Who will fight the African Wars?

The following three statements are true:

  • People prefer to have a job done by locals incompetently than by outsiders competently
  • Economic growth and foreign-direct investment depend on competent basic services, such as security
  • Intelligence, along with economic system, are the pest predictors for the social competence of a country

These three facts mean we only need to look at a table of comparative national intelligence. The results are unsurprising to those who know about the Afro-Islamic Gap: intelligence scores in Africa are two standard deviations below those in the west.

The Long War for Africa and Islam

Even assuming that nutritional and educational levels in sub-Saharan Africa could be brought up to Western standards immediately, there still would be a long lag until sub-Saharan intelligence reaches western levels and a difference may survive even then. It is reasonable to expect that social services, such as security, would be provided incompetently by the resulting local governments.

The obvious solution is to use military-industrial-complex-enabled uniformed service to help provide security, but the drawbacks of these are obvious. Adrian Martin of Politics and Soccer outlined just a few, in including “dependency, blowback, corruption, weaponization, and non-scalability.”

To summarize: the low national intelligence of sub-Saharan African nations implies that outside provides of social services will be needed, but history teaches us that outside providers of social services causes problems.

The way forward: Connecting sub-Saharan Africa to the global economy, providing a minimum level of civilization in order to end Africa’s export of disease and misery to the rest of the world, is not an easy task. Leaving the job to the locals is genocidally wrong-headed. The most likely future is a form of Asian resource imperialism supported by American force. The question then becomes how heavy the world’s footprint should be. Too light, and the 2nd half of the twentieth century just repeats,l over and over and over. Too heavy, and sub-Saharan Africa returns to colonialism.

In other words, “too light” and nothing changes, “too heavy” is better than now, and “just right” might actually shrink the gap!

The Greencine Five, Part V: Seven Men from Now, Story of a Prostitute, The Work of Director Spike Jonze, Twin Peaks, Wishing Stairs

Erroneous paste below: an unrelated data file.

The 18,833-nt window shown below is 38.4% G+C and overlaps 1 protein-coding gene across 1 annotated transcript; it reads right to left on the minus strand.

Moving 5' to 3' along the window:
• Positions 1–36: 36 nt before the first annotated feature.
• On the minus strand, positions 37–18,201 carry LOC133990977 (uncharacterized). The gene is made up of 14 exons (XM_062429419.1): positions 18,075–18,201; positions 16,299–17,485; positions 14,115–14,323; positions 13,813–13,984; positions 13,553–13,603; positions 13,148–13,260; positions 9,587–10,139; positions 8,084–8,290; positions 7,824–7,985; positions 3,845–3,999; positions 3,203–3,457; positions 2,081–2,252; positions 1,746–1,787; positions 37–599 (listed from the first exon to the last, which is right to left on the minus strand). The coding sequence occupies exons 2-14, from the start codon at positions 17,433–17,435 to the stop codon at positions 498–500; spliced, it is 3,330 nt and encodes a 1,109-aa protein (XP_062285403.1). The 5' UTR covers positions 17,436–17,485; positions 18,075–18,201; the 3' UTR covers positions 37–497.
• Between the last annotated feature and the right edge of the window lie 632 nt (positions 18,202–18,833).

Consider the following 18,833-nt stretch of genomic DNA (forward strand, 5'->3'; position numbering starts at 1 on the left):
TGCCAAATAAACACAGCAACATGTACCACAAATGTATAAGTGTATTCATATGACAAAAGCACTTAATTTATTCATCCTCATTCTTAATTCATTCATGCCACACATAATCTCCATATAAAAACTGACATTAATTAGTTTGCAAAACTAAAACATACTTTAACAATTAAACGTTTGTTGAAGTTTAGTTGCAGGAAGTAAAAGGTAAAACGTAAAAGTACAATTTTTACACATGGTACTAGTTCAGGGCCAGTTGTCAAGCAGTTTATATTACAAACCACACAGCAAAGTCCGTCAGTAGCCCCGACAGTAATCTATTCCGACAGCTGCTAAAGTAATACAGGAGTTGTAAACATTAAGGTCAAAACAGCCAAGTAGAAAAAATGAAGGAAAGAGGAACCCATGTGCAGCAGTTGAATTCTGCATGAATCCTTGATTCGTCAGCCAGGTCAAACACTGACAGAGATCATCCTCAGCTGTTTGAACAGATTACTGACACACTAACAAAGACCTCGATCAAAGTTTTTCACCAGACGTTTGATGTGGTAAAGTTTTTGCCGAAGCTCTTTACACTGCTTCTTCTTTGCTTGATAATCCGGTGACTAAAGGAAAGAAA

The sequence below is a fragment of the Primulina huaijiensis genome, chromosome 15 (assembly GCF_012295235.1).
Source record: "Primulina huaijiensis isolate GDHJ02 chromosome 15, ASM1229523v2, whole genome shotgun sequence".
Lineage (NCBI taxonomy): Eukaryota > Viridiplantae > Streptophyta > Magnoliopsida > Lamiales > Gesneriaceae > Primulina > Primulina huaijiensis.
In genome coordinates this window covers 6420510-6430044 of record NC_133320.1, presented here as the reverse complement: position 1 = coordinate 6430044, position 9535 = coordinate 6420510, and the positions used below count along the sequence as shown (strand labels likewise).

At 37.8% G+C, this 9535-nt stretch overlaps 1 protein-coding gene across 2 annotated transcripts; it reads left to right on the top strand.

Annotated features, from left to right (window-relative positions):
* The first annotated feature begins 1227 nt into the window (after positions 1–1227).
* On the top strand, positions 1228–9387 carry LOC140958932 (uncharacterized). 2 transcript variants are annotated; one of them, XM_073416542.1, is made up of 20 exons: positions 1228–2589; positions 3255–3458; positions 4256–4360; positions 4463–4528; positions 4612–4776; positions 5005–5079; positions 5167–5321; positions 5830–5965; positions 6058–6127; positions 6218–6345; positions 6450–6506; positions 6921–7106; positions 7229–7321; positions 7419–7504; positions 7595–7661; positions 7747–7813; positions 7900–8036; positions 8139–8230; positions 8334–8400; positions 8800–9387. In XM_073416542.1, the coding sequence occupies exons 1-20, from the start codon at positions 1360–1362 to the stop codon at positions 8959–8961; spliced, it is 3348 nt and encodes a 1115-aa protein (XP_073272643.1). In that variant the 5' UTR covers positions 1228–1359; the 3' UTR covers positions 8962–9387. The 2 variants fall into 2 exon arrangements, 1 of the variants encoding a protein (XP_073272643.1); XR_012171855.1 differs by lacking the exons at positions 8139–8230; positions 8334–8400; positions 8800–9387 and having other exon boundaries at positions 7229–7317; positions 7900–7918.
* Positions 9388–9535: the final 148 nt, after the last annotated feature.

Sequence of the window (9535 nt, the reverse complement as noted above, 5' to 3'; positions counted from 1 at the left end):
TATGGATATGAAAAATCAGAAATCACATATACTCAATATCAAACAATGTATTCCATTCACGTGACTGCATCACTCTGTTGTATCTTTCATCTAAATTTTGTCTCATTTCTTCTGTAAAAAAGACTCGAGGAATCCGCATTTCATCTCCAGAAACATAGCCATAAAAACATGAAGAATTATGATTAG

The ex-Sherrif and the Cavalry

The best Western I have ever seen, Seven Men from Now could easily be set in contemporary Anbar Province, Iraq. A former sherrif hunts down the seven men who killed his wife in a hold-up amidst a backdrop of tribal unrest, federal patrols, and general lawlessness. A favorite of French existentialists (according to the commentary), Seven Men from Now throws you into action and doesn’t let up. Unimaginably good.

No one comes back from the KMT…

A wildly misnamed drama, Story of a Prostitute is a Japanese version of Catch 22 set in Manchuko. Actually the story about a philosophical ex-officer who is proudly Japanese but disenchanted with the war effort, the film follows him from being a disrespected personal assistant, to KMT captive, to finally increasingly lost in CYA over his would-be-court-martial. So much is right with the movie that with time it becomes increasingly easy to overlook the overacting of the title character.

Making it up as they go along

A sad parody of what it want was, Twin Peaks continues its march into oblivion with the fourh desk of season two. The Laura Palmer now solved and forgotten, elements and characters who once helped move the story forward now prance aimlessly to no purpose or effect. One wonders if the cast and crew was as uncomfortable with what the series had become as they filmed it as I am watching it.

Videos of Choice

Think of your favorite music video. Odds are it was directed by Spike Jonze. From the Christopher Walken epic “Weapon of Choice” to the 1970s send-up “Sabotage,” to “Praise You” (VH1’s Best Music Video Ever), each of these three-minute works deserves to be watched in full DVD quality. A pretty good 20 minute documentary about Houston bull riding teenages is also included, for reasons which are not entirely clear.

Who’s the best dancer?

Memento Mori (previously reviewed) without anything that made it special, Wishing Stairs revisits the theme of supernatural-revenge-at-a-girls-school but opts for Japanese-style New Wave Horror instead of the complicated psychological/romantic plot of the previous film. The director’s previous film was a better psychological horror, and both Ringu and Ju-On are better new wave horrors. Not terrible, but not particularly worth watching.